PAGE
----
The year 2018 was marked by clashes between the judicial and prosecutorial systems. Between the two systems, there were allegations and counter-allegations concerning the failure of the prosecutorial and judicial systems to fight high-level corruption and organized crime. During the first quarter of this year, only the prosecutorial system threw accusations against the judiciary.
Based on systematic monitoring, KLI found that there is a lack of debate between the members of the KJC and KPC, especially their debate and substantive input during meetings where relevant policies, strategies, and documents for approval are discussed. During the first quarter of 2019, the KPC has a slight quantitative increase in this respect, in that we have no members who have never been heard, as evidenced in the KLI report on KJC and KPC, during 2018, while the KJC has a regression, whereby KLI monitoring identified 3 members who did not say a single word during this quarter.
KLI during KJC monitoring found that the legal obligation to establish new branches of the Basic Court of Pristina in the Municipality of Fushe Kosova and Obiliq has not been fulfilled. As stipulated in the law, their establishment would affect the dismissal of the nation’s busiest court in Pristina, as well as increase access to justice for the citizens of these municipalities. The law that stipulated this legal obligation has now been repealed and the new law has entered into force, which again establishes the establishment of these two branches, as well as some other branches.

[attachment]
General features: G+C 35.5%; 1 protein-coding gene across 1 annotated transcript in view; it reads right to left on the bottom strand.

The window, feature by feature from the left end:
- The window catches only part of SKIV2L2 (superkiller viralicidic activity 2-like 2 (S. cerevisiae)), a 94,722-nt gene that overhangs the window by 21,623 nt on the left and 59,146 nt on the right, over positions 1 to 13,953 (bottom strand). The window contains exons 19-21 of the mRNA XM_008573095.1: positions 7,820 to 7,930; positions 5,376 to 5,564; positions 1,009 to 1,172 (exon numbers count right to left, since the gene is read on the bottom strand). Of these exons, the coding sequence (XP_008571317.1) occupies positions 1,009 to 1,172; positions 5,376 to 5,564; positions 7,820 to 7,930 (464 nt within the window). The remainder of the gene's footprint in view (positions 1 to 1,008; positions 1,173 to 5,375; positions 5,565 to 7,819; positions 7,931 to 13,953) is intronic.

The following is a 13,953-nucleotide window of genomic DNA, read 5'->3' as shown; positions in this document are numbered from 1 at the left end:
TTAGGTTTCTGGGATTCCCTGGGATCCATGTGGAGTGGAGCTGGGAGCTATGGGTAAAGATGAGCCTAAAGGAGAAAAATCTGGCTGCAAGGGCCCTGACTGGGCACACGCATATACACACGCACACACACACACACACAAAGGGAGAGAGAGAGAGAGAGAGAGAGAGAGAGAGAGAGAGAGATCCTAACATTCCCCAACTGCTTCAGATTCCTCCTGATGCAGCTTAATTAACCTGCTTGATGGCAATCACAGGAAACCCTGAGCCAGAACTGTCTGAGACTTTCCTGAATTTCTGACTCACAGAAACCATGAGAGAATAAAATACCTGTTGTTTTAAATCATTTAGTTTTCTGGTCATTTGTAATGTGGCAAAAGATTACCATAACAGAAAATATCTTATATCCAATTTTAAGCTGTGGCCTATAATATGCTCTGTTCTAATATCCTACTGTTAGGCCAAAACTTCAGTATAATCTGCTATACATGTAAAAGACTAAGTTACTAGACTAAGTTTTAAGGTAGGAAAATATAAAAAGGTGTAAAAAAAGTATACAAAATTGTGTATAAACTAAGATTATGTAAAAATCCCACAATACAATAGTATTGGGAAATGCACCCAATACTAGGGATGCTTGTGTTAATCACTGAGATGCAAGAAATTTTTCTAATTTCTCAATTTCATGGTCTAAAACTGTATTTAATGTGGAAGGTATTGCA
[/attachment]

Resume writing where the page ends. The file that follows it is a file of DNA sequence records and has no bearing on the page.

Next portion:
Transparency with the public and civil society remains a challenge for the KJC and the KPC, a challenge that no council is willing to overcome. During the first quarter of 2019, in over 30% of requests for access to public documents, KLI received no response from the judicial system. With regard to the prosecutorial system, KLI has not received a response to approximately 20% of the requests. There are also a number of requests for access to public documents, to which both systems have refused to respond. A number of regulations and a large number of decisions adopted by the KJC and KPC during the first quarter of 2019 have not been published on the official websites. In this regard, as of 2018, there is no decision on the official website of the KPC, while only 37.73% of the decisions made by the KPC during the first quarter of 2019 are published on its official website.
KLI has found that Councils continue to have the same approach to decision-making as the adoption of secondary legislation, continuing to violate the law. These Council actions seriously undermine the legality and legitimacy of the justice system in Kosovo.
Furthermore, KLI considers that the positive legislation in Kosovo has provided the two Councils with complete independence in exercising their functions and responsibilities. This independence has been abused by the two Councils, applying the law to the individual interests of certain persons within the system, where for many concrete cases; KLI has consistently raised public concerns.
The lack of will and integrity of both councils to fulfil their constitutional and legal obligations effectively, integrity and professionalism is the worst message these two councils can convey to judges and prosecutors, as well as to the general public. This approach turns working principle into inefficiency, lack of accountability and impunity.
Find attached the report “Independence, efficiency, accountability and integrity of Councils”.